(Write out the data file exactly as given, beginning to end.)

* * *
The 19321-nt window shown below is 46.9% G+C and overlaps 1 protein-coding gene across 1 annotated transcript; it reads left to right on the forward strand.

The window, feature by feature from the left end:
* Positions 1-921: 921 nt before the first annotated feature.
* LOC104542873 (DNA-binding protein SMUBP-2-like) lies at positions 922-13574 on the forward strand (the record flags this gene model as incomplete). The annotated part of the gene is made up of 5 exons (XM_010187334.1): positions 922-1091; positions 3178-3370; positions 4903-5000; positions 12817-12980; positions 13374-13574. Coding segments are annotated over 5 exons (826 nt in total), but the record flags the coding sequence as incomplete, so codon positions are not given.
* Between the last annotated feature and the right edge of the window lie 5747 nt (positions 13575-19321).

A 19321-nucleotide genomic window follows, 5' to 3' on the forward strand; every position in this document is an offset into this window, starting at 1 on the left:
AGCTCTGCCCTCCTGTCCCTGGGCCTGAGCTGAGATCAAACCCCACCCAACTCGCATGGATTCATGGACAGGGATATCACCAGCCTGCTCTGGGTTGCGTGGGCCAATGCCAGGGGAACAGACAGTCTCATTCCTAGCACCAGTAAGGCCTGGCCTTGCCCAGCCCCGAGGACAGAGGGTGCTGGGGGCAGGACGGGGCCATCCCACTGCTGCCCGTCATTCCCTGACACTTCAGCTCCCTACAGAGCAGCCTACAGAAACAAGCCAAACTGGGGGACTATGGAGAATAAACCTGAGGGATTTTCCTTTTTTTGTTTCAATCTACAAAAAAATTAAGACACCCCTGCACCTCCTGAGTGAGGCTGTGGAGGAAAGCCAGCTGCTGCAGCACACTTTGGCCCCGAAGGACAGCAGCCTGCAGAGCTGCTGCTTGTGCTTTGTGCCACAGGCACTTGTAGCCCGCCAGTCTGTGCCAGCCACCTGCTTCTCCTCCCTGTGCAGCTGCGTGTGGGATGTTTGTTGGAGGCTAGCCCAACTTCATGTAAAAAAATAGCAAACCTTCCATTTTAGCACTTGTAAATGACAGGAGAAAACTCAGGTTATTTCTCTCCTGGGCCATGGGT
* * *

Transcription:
The 19321-nt window shown below is 46.9% G+C and overlaps 1 protein-coding gene across 1 annotated transcript; it reads left to right on the forward strand.

The window, feature by feature from the left end:
* Positions 1-921: 921 nt before the first annotated feature.
* LOC104542873 (DNA-binding protein SMUBP-2-like) lies at positions 922-13574 on the forward strand (the record flags this gene model as incomplete). The annotated part of the gene is made up of 5 exons (XM_010187334.1): positions 922-1091; positions 3178-3370; positions 4903-5000; positions 12817-12980; positions 13374-13574. Coding segments are annotated over 5 exons (826 nt in total), but the record flags the coding sequence as incomplete, so codon positions are not given.
* Between the last annotated feature and the right edge of the window lie 5747 nt (positions 13575-19321).

A 19321-nucleotide genomic window follows, 5' to 3' on the forward strand; every position in this document is an offset into this window, starting at 1 on the left:
AGCTCTGCCCTCCTGTCCCTGGGCCTGAGCTGAGATCAAACCCCACCCAACTCGCATGGATTCATGGACAGGGATATCACCAGCCTGCTCTGGGTTGCGTGGGCCAATGCCAGGGGAACAGACAGTCTCATTCCTAGCACCAGTAAGGCCTGGCCTTGCCCAGCCCCGAGGACAGAGGGTGCTGGGGGCAGGACGGGGCCATCCCACTGCTGCCCGTCATTCCCTGACACTTCAGCTCCCTACAGAGCAGCCTACAGAAACAAGCCAAACTGGGGGACTATGGAGAATAAACCTGAGGGATTTTCCTTTTTTTGTTTCAATCTACAAAAAAATTAAGACACCCCTGCACCTCCTGAGTGAGGCTGTGGAGGAAAGCCAGCTGCTGCAGCACACTTTGGCCCCGAAGGACAGCAGCCTGCAGAGCTGCTGCTTGTGCTTTGTGCCACAGGCACTTGTAGCCCGCCAGTCTGTGCCAGCCACCTGCTTCTCCTCCCTGTGCAGCTGCGTGTGGGATGTTTGTTGGAGGCTAGCCCAACTTCATGTAAAAAAATAGCAAACCTTCCATTTTAGCACTTGTAAATGACAGGAGAAAACTCAGGTTATTTCTCTCCTGGGCCATGGGT